Health monitoring of young children with Down syndrome: A parent-report study

Silvana Mengoni, Sandra Redman

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Background: Children with Down syndrome have an increased risk of serious health conditions, particularly in early childhood. Published guidelines promote the identification and monitoring of health issues and adherence could reduce health inequalities, yet there is limited research about the extent to which health monitoring occurs as recommended. This study aimed to investigate the health monitoring of children with Down syndrome aged 0–5 years in the UK.
Materials and Methods: Twenty-four parents of children with Down syndrome with a mean age of 32 months (10–65 months) participated. They completed a questionnaire about their child's healthcare usage, diagnoses of health conditions and whether health checks had been completed at birth and since birth. The results of the questionnaires were charted and compared to the schedule of checks produced by the Down Syndrome Medical Interest Group UK.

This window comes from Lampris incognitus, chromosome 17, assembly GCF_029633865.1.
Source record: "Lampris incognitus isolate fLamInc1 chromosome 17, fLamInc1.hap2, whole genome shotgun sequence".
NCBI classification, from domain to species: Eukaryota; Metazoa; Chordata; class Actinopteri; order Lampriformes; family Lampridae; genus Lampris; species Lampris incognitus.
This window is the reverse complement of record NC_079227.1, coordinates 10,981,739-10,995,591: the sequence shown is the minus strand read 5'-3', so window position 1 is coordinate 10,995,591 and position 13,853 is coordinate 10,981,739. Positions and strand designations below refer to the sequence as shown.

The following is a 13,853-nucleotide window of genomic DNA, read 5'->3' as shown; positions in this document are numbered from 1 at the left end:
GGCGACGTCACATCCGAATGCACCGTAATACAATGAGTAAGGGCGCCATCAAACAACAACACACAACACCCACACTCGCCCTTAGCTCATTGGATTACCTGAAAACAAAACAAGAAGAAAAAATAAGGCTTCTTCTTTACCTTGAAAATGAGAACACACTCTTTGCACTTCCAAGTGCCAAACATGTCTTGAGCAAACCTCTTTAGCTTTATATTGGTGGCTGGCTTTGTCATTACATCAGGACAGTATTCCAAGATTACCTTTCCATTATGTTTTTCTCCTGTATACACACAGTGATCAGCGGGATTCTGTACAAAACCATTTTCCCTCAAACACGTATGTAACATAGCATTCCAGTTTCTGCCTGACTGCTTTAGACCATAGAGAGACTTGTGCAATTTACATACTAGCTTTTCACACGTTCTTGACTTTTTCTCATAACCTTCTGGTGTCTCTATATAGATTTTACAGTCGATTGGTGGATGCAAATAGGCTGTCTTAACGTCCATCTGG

Results: Children with Down syndrome had high usage of health services and reported significant health issues. There was high adherence to published guidelines for the majority of health checks at birth, although 38% of children had not received all recommended checks. Not all health domains had been monitored since birth for all children, particularly breathing and blood (excluding thyroid). With the potential exception of sleep apnoea, diagnosed conditions appeared to be monitored.
Conclusions: This study suggests that health monitoring after birth and screening for nondiagnosed health conditions is variable for children with Down syndrome. Further research should examine convergence of these findings with medical records and clinicians' experiences across the UK.
Original languageEnglish
Pages (from-to)10-18
Number of pages9
JournalBritish Journal of Learning Disabilities
Issue number1
Early online date23 Sept 2019
Publication statusPublished - 5 Feb 2020


  • care management
  • Down syndrome
  • health and social care policy and practice
  • learning (intellectual) disabilities


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